It was an unusual statement about a homeless shelter, typically shunned by surrounding businesses because of “the element they bring in,” as Micks put it. But then, the McKinneys came armed with a stack of references from downtown charities, businesses and Police Chief Roger Bragdon, detailing the positive effect Truth Ministries has had on downtown Spokane.

Micks said he hopes the new residents will improve the East Sprague neighborhood that “has been ignored for so long.”

“It’s one of the reasons, businesses moved out,” Micks said of the neighborhood plagued by prostitution and drugs. “Police presence has been minimal at best. I wish something could have been done earlier when the area was still viable.”

In this context, it is perhaps fitting that the East Sprague neighborhood’s newest residents are in the business of redemption.

The McKinneys claim to have turned around the lives of at least 50 homeless people who now have jobs and places of their own. Unlike other Spokane shelters, Truth Ministries admits the homeless whether they are drunk or sober, but alcohol, drugs and weapons are not permitted.

“If they screw up here, we boot them out. They know we are the last straw,” McKinney said last December when the House of Charity, a shelter run by Catholic Charities, asked him to take a problem drunk off its hands.

That night, McKinney brought the 62-year-old homeless man named “Pops” into the shelter, gave him a bath and put him to bed. The majority of people who come through the shelter are just down on their luck and need help until they can get back on their feet, McKinney said then. Some, like Pops, will never get off the streets, he said.

But Pops proved McKinney wrong. He read the lay minister’s words in The Spokesman-Review and was crushed by them. He knew he had hit rock bottom if a man like McKinney, who has sacrificed everything to help the homeless, had given up on him.

“It hurt to read the article,” said the alcoholic, who declined to give his real name when interviewed this week at the shelter. “It said, ‘People like Pops won’t ever change.’ “

So Pops cut his alcohol consumption down from a half-gallon of blended whisky a day, “not counting beer,” and started living at the shelter. He found a family in the McKinneys and other volunteers at Truth Ministries.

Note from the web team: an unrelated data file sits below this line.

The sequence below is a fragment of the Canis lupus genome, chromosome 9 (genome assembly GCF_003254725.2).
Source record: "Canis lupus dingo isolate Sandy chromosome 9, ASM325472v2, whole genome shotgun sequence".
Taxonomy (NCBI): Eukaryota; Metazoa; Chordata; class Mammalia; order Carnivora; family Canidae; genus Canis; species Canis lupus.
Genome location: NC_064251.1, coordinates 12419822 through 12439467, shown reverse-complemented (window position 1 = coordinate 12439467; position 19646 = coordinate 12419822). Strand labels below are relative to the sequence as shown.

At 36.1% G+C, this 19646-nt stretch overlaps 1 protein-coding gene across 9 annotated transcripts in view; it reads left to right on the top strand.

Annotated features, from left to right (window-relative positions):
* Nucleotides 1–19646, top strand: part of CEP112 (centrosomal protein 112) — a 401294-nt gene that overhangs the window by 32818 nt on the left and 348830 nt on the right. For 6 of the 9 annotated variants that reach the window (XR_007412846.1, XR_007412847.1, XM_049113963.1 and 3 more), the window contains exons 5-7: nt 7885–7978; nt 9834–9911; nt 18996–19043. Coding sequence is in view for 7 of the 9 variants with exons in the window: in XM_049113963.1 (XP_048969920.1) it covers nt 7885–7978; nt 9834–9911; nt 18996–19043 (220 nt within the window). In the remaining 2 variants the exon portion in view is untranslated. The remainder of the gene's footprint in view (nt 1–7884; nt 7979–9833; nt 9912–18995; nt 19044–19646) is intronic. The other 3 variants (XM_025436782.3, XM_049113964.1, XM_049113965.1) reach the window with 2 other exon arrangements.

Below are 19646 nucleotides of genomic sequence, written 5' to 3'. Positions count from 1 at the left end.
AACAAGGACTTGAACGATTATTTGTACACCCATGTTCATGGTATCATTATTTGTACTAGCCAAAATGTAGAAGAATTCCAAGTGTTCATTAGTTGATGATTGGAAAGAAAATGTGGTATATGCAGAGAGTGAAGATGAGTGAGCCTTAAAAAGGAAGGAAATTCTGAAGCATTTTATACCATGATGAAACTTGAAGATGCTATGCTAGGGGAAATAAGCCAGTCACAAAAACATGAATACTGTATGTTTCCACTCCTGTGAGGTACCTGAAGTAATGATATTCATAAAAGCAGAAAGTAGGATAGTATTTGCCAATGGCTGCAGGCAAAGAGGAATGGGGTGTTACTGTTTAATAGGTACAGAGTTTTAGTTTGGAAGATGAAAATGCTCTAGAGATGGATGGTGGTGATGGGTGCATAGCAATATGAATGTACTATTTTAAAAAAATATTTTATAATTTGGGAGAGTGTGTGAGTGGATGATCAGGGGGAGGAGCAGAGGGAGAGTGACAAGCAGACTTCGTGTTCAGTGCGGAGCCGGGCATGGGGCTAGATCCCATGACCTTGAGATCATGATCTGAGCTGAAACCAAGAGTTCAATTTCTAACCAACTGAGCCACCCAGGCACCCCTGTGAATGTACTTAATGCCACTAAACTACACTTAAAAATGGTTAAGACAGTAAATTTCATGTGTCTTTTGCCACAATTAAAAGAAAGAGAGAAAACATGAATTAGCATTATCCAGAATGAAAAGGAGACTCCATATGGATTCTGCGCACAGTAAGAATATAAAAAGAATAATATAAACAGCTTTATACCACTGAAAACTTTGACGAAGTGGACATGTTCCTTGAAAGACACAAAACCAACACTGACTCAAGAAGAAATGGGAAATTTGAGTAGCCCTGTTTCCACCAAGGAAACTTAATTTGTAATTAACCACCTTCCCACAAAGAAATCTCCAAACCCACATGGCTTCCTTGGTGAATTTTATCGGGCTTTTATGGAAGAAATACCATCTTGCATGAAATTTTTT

“One day I said ‘that was it.’ ” He stopped drinking for four months. He started doing laundry at the shelter and McKinney put Pops’ picture on a plaque on the wall dedicated to honoring volunteers.

But then Pops fell off the wagon and disappeared for a week.

“I came back and felt about this big,” said Pops, indicating a place a couple of feet above the gutter outside the shelter. When he returned, his plaque had been removed from the wall. “I let Marty and Julie down.”

The man with the graying ponytail and a face like a road map to a life lived in prison, hard labor or on the street has not had a drink in three months.

“I don’t forget where I came from,” Pops said. “But just because you’re an alcoholic, it don’t make you bad. I wish I could go back and make amends for all the stuff that I’ve done.”

When Truth Ministries opens its doors again, Pops will move back in. With his Social Security disability income, he could find a place of his own, but “I feel safer here.” He said he’s done drinking.

“I want to enjoy what life is left, and it’s nice to know that people care.”

On Wednesday afternoon, West called the McKinneys to say there was nothing he could do for them immediately. It was too short notice to find Truth Ministries’ residents an emergency shelter and he would not override the fire marshal’s decision.

“It’s too great a risk,” West told The Spokesman-Review. “All you would need is for one person to fall asleep with a cigarette,” and we would have a disaster on our hands.

“So we’re on the street tonight,” McKinney said.

That’s OK with Pops.

“I’ll sleep out if I have to,” he said. “I made my bed a long time ago, and I’ll sleep in it.”